I’ve been building serverless applications since the release of AWS Lambda in 2015, so answering the question above is pretty easy for me. However, a lot of people I talk to who are new to serverless often have many questions (and misconceptions). I want you to be successful, so below I’ve create a list of 10 things you need to know when building a serverless application. These are things I wish I knew when I started, so hopefully they’ll help you get up to speed a faster and start building some amazing applications.

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🚀 Project Update:

Lambda API: v0.7 Released

v0.7 adds new features to control middleware execution based on path, plus additional parsing of the AWS Lambda context object. ESLint and coverage reports using Istanbul and Coveralls were also added to ensure code quality and adequate test coverage. Read More...

How To: Optimize the Serverless Optimizer Plugin

I’m sure you’re already well aware of how awesome the ⚡ Serverless Framework is for managing and deploying your serverless applications. And you’re probably aware that there are several great plugins available that make Serverless even better. But did you know that there was a plugin to optimize your functions and reduce the size of your deployment packages? Or are you already using this plugin to optimize your functions, but hate how it takes too long to optimize locally run functions? In this post I’ll share some quick tips to help you optimize your Serverless Optimizer experience.

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Transducers: Supercharge your functional JavaScript

This is the first in a series of posts on functional programming in JavaScript. My goal is to make these ideas more accessible to all levels of programmers. Feedback about style, content, etc., would all be greatly appreciated.

One thing that perplexed me early on in my functional programming days was the concept of transducers. I spent a lot of time Googling and found some great articles that went deep into the theory and the underlying mechanics. However, the practical use of them still seemed a bit out of reach. In this post I’ll attempt to explain transducers in a more understandable way and hopefully give you the confidence to use them in your functional JavaScript. While this article attempts to make transducers more accessible, you will need to have some basic knowledge of functional programming in JavaScript. Specifically, you should know about function composition and iterator functions like .map(), .filter(), and most importantly, .reduce(). If you are unfamiliar with these concepts, go get a grasp on them first.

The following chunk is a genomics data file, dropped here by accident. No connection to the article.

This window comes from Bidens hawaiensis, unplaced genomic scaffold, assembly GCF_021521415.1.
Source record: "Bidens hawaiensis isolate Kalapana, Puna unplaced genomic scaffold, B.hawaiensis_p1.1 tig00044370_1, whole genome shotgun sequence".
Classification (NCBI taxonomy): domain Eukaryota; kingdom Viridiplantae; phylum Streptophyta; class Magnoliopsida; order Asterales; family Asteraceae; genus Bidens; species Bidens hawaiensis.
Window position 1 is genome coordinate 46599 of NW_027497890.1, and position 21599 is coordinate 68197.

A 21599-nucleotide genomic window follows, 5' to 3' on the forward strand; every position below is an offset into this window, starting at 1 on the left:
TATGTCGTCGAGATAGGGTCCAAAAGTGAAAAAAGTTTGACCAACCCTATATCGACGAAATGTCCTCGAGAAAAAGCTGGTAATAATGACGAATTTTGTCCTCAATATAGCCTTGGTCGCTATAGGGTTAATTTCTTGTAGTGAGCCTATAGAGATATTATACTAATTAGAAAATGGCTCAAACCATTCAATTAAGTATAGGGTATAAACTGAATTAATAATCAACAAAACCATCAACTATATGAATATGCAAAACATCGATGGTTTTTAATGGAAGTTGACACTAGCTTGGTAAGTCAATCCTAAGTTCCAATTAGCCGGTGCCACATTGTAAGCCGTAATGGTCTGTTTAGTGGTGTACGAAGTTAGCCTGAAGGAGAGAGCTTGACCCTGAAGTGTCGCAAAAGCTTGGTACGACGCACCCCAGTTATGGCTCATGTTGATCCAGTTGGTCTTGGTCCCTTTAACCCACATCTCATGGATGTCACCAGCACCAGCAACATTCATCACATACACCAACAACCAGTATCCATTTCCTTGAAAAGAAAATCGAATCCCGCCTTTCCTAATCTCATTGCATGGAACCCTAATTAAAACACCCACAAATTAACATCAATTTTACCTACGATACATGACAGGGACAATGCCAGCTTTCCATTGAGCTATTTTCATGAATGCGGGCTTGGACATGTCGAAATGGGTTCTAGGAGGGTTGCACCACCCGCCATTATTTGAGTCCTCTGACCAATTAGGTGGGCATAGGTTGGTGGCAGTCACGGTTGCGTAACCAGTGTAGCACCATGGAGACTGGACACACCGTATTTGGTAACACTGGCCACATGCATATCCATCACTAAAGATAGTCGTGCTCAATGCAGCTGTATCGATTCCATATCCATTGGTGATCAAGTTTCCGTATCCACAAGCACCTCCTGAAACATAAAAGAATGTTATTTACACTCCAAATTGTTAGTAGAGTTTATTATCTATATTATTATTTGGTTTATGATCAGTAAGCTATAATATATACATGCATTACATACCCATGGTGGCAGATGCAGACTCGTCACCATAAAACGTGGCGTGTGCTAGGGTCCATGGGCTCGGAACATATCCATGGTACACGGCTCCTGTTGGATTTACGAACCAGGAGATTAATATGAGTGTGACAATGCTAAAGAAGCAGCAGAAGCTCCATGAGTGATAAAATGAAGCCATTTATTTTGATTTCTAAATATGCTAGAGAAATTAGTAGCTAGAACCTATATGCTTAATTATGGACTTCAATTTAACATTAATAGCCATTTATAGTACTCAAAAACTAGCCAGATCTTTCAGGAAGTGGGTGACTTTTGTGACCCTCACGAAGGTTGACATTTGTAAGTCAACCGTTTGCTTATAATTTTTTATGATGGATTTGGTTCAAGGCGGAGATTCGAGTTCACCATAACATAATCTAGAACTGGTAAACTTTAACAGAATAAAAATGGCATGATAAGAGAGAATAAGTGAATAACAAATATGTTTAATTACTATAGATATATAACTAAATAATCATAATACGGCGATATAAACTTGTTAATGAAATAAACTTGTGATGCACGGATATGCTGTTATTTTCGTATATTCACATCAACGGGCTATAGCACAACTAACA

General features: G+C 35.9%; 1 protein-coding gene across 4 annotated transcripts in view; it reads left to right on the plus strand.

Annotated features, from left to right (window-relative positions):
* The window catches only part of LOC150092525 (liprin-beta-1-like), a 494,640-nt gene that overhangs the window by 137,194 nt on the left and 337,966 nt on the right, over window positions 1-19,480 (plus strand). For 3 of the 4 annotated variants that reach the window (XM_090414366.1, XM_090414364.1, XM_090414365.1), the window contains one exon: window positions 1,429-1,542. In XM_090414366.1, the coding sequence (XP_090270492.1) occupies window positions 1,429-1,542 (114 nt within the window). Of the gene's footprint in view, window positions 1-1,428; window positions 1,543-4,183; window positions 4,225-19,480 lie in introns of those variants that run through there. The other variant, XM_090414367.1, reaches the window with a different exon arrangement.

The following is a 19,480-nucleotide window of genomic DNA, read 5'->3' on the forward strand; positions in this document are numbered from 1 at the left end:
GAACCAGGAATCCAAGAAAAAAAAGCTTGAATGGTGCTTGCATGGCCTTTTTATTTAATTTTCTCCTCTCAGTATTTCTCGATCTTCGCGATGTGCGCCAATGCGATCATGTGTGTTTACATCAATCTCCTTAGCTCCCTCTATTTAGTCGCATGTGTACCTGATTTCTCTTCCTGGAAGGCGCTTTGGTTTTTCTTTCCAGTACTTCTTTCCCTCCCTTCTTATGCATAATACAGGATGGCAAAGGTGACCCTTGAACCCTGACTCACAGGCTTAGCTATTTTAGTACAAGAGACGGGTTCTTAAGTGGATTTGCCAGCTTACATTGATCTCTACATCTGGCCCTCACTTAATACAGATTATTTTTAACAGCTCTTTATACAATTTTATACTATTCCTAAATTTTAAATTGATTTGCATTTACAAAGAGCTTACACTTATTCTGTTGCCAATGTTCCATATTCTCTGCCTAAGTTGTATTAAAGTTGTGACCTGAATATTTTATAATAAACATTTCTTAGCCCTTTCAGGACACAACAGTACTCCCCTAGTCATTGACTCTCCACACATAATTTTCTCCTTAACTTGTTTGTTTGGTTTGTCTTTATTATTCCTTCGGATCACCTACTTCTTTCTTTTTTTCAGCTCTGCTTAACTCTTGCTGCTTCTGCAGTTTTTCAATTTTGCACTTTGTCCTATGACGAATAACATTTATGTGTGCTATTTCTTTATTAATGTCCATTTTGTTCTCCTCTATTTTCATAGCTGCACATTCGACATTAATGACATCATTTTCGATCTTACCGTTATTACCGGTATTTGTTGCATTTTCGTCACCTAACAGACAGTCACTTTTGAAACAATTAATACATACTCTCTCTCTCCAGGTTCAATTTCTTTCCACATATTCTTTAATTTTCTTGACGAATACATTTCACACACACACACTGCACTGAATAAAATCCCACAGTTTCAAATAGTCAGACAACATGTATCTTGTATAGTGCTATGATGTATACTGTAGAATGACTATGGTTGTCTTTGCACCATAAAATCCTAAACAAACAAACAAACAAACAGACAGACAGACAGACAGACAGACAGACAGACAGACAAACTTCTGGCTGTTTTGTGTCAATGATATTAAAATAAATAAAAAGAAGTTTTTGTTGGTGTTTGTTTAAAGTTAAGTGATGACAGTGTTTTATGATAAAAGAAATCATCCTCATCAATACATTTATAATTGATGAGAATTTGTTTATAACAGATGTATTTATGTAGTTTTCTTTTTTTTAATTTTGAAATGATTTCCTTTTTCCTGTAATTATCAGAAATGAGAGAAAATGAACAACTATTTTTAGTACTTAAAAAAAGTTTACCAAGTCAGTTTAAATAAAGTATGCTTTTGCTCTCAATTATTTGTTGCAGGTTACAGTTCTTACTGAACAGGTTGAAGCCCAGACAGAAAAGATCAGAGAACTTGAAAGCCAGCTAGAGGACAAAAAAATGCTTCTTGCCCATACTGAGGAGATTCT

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🚀 Project Update:

Lambda API: v0.6 Released

v0.6 is all about making the serverless developer's life easier! New support for both callback-style and async-await in route functions and middleware, new HTTP method routing features, and route debugging tools. Plus Etag support and automatic authorization parsing. Read More...

Solving the Cold Start Problem

Dear AWS Lambda Team,

I have a serious problem: I love AWS Lambda! In fact, I love it so much that I’ve pretty much gone all in on this whole #serverless thing. I use Lambda for almost everything now. I use it to build backend data processing pipelines, distribute long running tasks, and respond to API requests. Heck, I even built an Alexa app just for fun. I found myself building so many RESTful APIs using Lambda and API Gateway that I went ahead and created the open source Lambda API web framework to allow users to more efficiently route and respond to API Gateway requests.

Serverless technologies, like Lambda, have revolutionized how developers think about building applications. Abstracting away the underlying compute layer and replacing it with on-demand, near-infinitely scalable function containers is brilliant. As we would say out here in Boston, “you guys are wicked smaht.” But I think you missed something very important. In your efforts to conform to the “pay only for the compute time you consume” promise of serverless, you inadvertently handicapped the service. My biggest complaint, and the number one objection that I hear from most of the “serverless-is-not-ready-for-primetime” naysayers, are Cold Starts.

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How To: Manage Serverless Environment Variables Per Stage

I often find myself creating four separate stages for each ⚡ Serverless Framework project I work on: dev, staging, prod, and local. Obviously the first three are meant to be deployed to the cloud, but the last one, local, is meant to run and test interactions with local resources. It’s also great to have an offline version (like when you’re on a plane ✈ or have terrible wifi somewhere). Plus, development is much faster because you’re not waiting for round trips to the server. 😉

A really great feature of Serverless is the ability to configure ENVIRONMENT variables in the serverless.yml file. This lets us store important global information like database names, service endpoints and more. We can even reference passwords securely using AWS’s Service Manager Parameter Store and decode encrypted secrets on deployment, keeping them safe from developers and source repositories alike. 😬 Just reference the variable with ${ssm:/myapp/my-secure-value~true} in your configuration file.

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🚀 Project Update:

Lambda API: v0.5 Released

v0.5 takes advantage of AWS Lambda's recently released support for Node v8.10 and has removed its Bluebird promise dependency in favor of async/await. Lambda API is now faster and adds built-in CORS support, additional wildcard features, new HTTP header management methods and more. Read More...

How To: Stub “.promise()” in AWS-SDK Node.js